It is important to demonstrate that phosphorylation observed in vitro also occurs in vivo. Therefore, HEK293 cells were transfected with wild type FLAG-tagged hCRMP2 or hCRMP4 in the presence or absence of the GSK-3 inhibitor CT-99021 (Fig. 2C). This compound is the most selective GSK-3 inhibitor reported to date (25). Following cell lysis, hCRMP2 and hCRMP4 were immunopurified using anti-FLAG-agarose beads and subjected to SDS-PAGE. The gels were stained with ProQ Diamond, which specifically detects phospho-proteins and then CBR-250 to quantify loading. Both hCRMP2 (Fig. 2C) and hCRMP4 (Fig. 2D) were phosphorylated; however, this was completely inhibited by co-incubation with CT-99021. In addition, expression of the priming site mutants Ser522 → Ala (S522A) and Ser522 → Asp (S522D) prevented phosphorylation of either isoform (Fig. 2, C and D). Phosphorylation of wild type hCRMP2 was confirmed using a phospho-specific antibody raised against a peptide representing hCRMP2-(505-517) phosphorylated at Thr509 and Thr514 (Fig. 2E). This antibody recognizes dual phosphorylated peptide (509 and 514) but not peptide phosphorylated at only 509 or 514. This antibody did not detect hCRMP2[S522D]. Together, these data demonstrate that hCRMP2 and hCRMP4 are phosphorylated at three residues by endogenous GSK-3 in intact cells and that phosphorylation of Ser522 is critical for priming in vivo. In addition, mutation of Ser522 to the negatively charged residue aspartate (S522D) does not substitute for priming, while the non-consensus phosphorylation of Thr509 by GSK-3 occurs in intact cells.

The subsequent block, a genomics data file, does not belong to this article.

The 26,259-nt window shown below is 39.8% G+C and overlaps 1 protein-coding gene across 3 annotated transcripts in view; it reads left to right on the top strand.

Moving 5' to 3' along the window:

It has previously been reported that transfection of N1E-115 neuroblastoma cells or primary neurons with hCRMP2 enhances neurite formation and growth (24). Therefore, we transfected the human neuroblastoma cell line, SH-SY5Y, with mammalian expression vectors containing either GFP, hCRMP2, or hCRMP2[S522A] and incubated for 60 h (in the absence of other differentiation factors (26)). Transfected cells were detected by immunoflourescence and analyzed using LSM 510 image software. Transfection with hCRMP2 induced a 2-3-fold increase in the number of transfected cells bearing neurites greater than 20 μm in length and a 4-fold increase in cells bearing neurites greater than 50 μm in length when compared with cells transfected with GFP (Fig. 3, A-C). In contrast, transfection with hCRMP2[S522A] only increased the number of cells bearing neurites greater than 20 μm in length ~1.5-fold over control, while there was no significant difference in the number of cells with neurites greater than 50 μm in length between hCRMP2[S522A] and control cells.